"Half the time though, I'm revisiting what I just wrote the previous day."

Tell us about your writing process. Do you have a writing routine?

I try to find the right music—I usually use video game or (less often) movie soundtracks, as I tend to want ambiance without words. Sometimes I know where I'm going and dive right in. Half the time though, I'm revisiting what I just wrote the previous day. I do this in part to get back on the same groove, but also to edit what I recently wrote and see if I was half as smart as I thought I was the day before. This might mean I spend more time on a given day redrafting what I thought was finished than doing something new.

Please, describe your desk/workplace.
Messier than it should be. Comics to my right, collectible figures up above. I have a book about the human body for basic biological reference and a poster from the original Silent Hill video game. I have a stuffed crocodile named "Crocwalk." I clean up the odds and ends and then—wouldn't you know it? I buy more comics.

What do you find easiest about writing? What the hardest?
The easiest part is the brainstorming, which involves no actual writing. I think of ideas and scenarios and melodrama and I feel freaking brilliant doing it. Then I sit down and realize half the ideas aren't gelling because it turns out that between points A and C? There's a B I've got to account for.
I could probably make a detailed list of "hardest" to varying degrees, but I'll just leave it at "action scenes" for now. I love a good fight in any other medium, but trying to write something out and hoping people will visualize it half the way you described it is a frustrating endeavor.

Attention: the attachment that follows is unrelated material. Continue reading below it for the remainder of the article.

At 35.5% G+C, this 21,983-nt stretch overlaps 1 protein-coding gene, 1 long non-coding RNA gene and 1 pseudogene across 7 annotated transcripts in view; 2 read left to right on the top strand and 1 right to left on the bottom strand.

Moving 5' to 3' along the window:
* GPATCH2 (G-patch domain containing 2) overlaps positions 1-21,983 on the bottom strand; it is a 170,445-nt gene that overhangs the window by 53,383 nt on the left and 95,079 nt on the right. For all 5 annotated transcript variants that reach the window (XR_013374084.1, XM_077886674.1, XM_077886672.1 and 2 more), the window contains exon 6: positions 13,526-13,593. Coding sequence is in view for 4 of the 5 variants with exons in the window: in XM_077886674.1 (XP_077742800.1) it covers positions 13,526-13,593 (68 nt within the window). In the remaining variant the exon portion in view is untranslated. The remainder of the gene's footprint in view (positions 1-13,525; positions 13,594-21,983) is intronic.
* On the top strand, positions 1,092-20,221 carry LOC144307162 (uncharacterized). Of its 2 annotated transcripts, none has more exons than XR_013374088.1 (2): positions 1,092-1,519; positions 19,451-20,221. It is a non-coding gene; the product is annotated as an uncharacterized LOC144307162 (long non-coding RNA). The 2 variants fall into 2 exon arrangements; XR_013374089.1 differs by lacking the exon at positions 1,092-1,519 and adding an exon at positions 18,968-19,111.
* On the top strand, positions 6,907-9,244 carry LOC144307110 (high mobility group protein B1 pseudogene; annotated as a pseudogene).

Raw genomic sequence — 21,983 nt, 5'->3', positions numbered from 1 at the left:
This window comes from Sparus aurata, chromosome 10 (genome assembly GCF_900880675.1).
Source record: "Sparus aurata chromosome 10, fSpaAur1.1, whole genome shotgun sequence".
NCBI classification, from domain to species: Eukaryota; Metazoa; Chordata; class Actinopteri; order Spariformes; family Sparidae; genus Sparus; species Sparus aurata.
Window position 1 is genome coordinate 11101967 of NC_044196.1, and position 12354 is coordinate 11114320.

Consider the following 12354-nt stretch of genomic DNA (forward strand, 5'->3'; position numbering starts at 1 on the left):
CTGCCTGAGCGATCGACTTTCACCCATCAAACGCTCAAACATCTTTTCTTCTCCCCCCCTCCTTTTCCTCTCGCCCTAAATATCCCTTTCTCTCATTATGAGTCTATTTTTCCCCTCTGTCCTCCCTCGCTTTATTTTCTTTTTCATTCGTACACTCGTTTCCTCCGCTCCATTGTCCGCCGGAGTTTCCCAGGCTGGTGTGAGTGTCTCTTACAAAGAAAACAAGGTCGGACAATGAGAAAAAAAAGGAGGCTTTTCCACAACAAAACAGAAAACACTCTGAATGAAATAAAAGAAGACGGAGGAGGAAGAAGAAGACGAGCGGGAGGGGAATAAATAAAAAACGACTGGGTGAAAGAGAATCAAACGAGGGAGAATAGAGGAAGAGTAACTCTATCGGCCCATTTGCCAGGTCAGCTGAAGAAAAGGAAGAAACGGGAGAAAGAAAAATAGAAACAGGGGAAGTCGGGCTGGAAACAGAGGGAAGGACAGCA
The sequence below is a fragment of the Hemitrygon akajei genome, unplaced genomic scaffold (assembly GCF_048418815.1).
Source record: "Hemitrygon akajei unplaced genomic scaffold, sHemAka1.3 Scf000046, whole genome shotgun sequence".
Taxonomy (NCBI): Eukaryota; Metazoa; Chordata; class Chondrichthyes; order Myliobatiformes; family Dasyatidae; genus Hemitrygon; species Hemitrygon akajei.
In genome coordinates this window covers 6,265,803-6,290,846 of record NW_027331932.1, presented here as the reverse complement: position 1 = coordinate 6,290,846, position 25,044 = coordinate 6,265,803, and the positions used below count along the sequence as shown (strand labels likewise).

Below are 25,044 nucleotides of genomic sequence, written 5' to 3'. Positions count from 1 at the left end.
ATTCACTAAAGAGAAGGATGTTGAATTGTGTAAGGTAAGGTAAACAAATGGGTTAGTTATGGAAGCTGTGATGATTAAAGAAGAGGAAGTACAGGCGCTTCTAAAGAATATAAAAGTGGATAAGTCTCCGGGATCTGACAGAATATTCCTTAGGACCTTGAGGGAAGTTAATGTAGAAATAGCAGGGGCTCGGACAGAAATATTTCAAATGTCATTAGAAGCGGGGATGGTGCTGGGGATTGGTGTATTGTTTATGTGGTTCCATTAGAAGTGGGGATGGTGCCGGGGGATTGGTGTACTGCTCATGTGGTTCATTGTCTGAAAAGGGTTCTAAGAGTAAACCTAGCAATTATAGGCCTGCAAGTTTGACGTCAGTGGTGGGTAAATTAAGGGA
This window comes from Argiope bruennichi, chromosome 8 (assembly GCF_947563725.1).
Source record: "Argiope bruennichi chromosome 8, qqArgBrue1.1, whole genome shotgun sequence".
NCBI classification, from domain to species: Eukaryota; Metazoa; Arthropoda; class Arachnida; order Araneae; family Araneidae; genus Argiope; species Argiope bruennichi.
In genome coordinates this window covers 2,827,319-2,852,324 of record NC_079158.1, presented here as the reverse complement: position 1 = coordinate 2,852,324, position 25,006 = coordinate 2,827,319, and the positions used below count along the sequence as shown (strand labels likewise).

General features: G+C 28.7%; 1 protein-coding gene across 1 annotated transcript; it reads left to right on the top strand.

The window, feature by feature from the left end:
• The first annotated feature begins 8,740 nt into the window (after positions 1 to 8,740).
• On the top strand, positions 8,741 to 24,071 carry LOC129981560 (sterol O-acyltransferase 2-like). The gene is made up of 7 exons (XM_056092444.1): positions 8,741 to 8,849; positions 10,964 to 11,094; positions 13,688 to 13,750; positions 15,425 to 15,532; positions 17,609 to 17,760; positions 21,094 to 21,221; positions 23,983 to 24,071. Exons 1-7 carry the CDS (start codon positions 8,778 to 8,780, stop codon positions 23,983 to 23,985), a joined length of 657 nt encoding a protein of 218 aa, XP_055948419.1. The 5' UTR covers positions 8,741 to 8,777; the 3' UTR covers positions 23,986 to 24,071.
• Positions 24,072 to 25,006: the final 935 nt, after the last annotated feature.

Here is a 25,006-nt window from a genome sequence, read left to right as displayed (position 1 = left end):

"Having people read my work and like it."

What is the greatest joy of writing for you?
Having people read my work and like it. When I write, I do so believing it means something to me on some level, but until someone connects to it, I don't know if I've succeeded or if I'm just blowing hot air. It's an amazing relief to know I wasn't just blowing hot air.

Lucas, please tell us a little about your SciFi / Fantasy Novel Outcasts of the Worlds.
Outcasts' plot ties around Flynn, a formerly amoral manipulator who, on the outset of the plot, has been struck with a conscience and is trying to reconcile what he feels now with the things he's done. As other people are drawn into his life, the question is repeatedly posed to whether or not he's just using the people around them or if some part of him genuinely wants to do the right thing, as well as what he can do and how far he can go to make up for all the people he hurt.
Flynn is joined early on by a brusque and dangerous woman named Jean and her all-too-easygoing friend, Mack, and by others throughout the course of the story as they escape the ruined Earth that was their home to other worlds, all seemingly different but connected by a darker undercurrent. The heroes are not always heroic and their foes may not always be so villainous as one expects.
Outcasts of the Worlds is the first book of a larger, worlds-spanning saga to come.

Outcasts of the Worlds (Lucas Aubrey Paynter)
Click to Read an Excerpt

What inspired you to write the book?